April draws to a close, and as it does, we welcome May. This is the whole premise behind this evening’s celebration: it is Walpurgis Night, the Eve of May. If we have it in us to follow the old ways, we mark this evening with an outdoor fire. In Sweden, they’ll be enjoying sparkling wine and gravlax, too, and here, we’ve got all those things at the ready: the sparkling wine and the gravlax are in the fridge; the copper fire bowl out back is empty and waiting for a stack of wood. There are places where folks stay out all night tonight, so as to properly bring in the May in the morning. The celebration is an old one, and an important one, for we find ourselves now at one of the year’s junctures––the cross quarter day halfway between spring equinox and summer solstice. By traditional reckoning of time, we reach now the very start of summer.
And where Hallowe’en last October brought us the next day to November, Walpurgis Night––named for St. Walpurga, whose feast day comes tomorrow––brings us to the opposite spoke of the wheel of the year. Six months ago we began our descent down, into the earth. That juncture in late October in the Celtic tradition is known as Samhain (pronounced sah-win), the cross quarter day that marks the descent into winter, and the time of year when growth occurs below ground, in roots. But now we come to Beltane (pronounced bowl-tan-a), a time of emergence, the ascent into summer. Growth is more apparent, for it is visible and happening all around us in every budding tree and blooming flower and growing blade of grass.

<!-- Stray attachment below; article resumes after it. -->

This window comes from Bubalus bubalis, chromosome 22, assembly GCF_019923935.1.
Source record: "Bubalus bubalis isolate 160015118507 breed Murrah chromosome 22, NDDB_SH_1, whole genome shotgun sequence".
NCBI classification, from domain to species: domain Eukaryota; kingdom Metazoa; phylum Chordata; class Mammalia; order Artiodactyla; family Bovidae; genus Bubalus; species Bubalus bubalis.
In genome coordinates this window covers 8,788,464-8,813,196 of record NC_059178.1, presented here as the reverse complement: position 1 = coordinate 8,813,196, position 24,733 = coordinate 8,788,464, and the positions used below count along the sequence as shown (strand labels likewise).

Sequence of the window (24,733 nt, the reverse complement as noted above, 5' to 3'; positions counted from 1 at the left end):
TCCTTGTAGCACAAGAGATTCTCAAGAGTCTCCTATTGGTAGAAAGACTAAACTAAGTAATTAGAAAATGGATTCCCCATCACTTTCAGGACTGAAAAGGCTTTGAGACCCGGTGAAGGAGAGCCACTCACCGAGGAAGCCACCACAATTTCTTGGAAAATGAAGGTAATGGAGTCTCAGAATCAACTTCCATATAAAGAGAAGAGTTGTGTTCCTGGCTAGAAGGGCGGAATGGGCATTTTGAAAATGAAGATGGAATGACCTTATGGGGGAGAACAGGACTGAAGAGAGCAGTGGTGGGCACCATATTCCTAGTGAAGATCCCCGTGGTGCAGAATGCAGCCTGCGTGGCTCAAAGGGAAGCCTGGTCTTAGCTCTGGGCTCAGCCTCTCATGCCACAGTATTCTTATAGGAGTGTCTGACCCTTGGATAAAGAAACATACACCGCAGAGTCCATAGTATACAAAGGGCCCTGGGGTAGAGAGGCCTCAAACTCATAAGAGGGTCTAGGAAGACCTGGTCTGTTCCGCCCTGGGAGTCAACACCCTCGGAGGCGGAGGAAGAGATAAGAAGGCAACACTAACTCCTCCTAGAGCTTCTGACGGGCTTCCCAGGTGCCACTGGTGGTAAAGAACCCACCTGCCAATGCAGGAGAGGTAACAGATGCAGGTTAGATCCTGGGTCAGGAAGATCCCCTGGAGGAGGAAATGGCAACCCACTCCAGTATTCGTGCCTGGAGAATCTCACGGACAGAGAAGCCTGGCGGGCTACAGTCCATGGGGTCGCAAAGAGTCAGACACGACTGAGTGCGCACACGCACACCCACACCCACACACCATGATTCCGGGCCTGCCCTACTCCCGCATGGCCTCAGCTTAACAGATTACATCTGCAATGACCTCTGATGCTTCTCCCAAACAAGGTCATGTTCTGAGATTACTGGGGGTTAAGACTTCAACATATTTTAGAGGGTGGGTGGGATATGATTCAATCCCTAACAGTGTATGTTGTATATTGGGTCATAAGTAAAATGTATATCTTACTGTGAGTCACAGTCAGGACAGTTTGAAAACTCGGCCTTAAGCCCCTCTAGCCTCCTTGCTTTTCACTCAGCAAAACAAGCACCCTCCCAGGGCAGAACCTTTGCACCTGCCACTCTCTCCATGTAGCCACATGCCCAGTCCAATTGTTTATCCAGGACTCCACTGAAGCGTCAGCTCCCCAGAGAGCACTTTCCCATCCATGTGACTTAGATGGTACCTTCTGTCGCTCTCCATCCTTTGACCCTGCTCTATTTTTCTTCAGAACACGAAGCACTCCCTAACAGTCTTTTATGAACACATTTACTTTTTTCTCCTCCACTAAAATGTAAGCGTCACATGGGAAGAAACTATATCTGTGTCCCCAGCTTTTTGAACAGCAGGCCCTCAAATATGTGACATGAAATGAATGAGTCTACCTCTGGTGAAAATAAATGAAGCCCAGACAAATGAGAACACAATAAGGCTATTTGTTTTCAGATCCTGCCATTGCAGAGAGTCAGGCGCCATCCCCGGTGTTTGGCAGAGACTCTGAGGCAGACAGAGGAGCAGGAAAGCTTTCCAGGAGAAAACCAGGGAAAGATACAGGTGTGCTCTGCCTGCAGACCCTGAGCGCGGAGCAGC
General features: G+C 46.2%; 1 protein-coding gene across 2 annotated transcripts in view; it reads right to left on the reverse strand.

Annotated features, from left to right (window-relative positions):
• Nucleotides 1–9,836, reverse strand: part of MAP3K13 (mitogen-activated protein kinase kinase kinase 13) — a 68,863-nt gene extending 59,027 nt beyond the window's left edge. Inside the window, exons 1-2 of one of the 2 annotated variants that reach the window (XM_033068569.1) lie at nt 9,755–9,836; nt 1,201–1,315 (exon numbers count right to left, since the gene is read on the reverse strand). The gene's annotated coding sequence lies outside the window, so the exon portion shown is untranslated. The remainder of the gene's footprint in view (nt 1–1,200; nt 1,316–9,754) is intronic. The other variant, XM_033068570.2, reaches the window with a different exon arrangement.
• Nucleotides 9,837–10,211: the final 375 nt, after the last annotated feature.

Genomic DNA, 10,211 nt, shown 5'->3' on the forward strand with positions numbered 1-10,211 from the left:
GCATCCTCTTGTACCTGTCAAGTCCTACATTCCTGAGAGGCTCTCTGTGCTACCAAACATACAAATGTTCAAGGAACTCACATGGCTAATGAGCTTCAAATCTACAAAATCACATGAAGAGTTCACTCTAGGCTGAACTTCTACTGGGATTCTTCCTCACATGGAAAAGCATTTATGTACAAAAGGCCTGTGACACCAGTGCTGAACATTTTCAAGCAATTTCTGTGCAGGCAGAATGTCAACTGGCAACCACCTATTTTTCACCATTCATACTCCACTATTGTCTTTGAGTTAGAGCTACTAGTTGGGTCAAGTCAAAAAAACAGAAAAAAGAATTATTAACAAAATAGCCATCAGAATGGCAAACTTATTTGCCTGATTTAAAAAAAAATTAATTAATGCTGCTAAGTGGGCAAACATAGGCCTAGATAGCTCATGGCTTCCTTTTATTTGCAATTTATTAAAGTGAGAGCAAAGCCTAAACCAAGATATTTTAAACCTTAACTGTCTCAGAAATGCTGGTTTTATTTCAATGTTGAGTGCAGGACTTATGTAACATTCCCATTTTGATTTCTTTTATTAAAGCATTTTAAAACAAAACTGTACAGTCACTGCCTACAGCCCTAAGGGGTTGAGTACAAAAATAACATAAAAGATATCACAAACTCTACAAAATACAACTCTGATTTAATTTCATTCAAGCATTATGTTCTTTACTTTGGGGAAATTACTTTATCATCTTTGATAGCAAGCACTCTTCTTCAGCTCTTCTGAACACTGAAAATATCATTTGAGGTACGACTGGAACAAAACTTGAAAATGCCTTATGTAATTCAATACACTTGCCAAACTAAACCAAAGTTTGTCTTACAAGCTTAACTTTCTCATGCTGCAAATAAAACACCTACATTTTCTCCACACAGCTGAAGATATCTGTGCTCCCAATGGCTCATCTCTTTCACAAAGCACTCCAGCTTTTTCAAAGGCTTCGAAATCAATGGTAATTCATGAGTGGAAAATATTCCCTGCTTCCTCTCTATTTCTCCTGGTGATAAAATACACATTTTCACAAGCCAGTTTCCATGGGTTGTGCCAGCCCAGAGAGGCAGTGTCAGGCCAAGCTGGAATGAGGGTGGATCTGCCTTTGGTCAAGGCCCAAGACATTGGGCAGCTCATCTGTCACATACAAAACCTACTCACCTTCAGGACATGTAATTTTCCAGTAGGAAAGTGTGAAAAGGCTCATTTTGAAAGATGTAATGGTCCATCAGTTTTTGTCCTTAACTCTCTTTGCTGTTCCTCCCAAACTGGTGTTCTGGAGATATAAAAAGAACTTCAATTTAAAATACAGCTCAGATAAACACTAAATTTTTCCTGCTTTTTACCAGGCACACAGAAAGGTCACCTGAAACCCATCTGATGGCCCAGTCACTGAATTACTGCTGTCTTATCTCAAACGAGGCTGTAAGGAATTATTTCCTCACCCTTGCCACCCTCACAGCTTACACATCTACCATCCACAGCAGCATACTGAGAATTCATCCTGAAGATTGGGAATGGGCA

It was a few years ago on Walpurgis Night that Convivio Book of Days reader (and fellow letterpress printer) Leonard Seastone gave us a pointer in the blog comments about a good song for this night. It’s a traditional Swedish song called “Maj vare välkommen” (May Be Welcome), and that song will be part of our quiet celebration tonight, too, even if it’s just playing in my head. Leonard signed off on that Walpurgis Night using his proper Swedish name––Lennart Einar Sjösten––so he seems to me a good authority on these matters. I hope he’ll be celebrating tonight as Seth and I will be, and I hope you will, too, in some way, grand or small.
I’ll be back tomorrow with your Convivio Book of Days calendar for May. For tonight, though, we wish you a good and warm Walpurgis Night. Welcome May!
Image: Valborgsmässoeld i Boden (Walpurgis Night in Boden [Sweden]) by M. Thorgren. Photograph, 2015 [Creative Commons via Wikimedia Commons].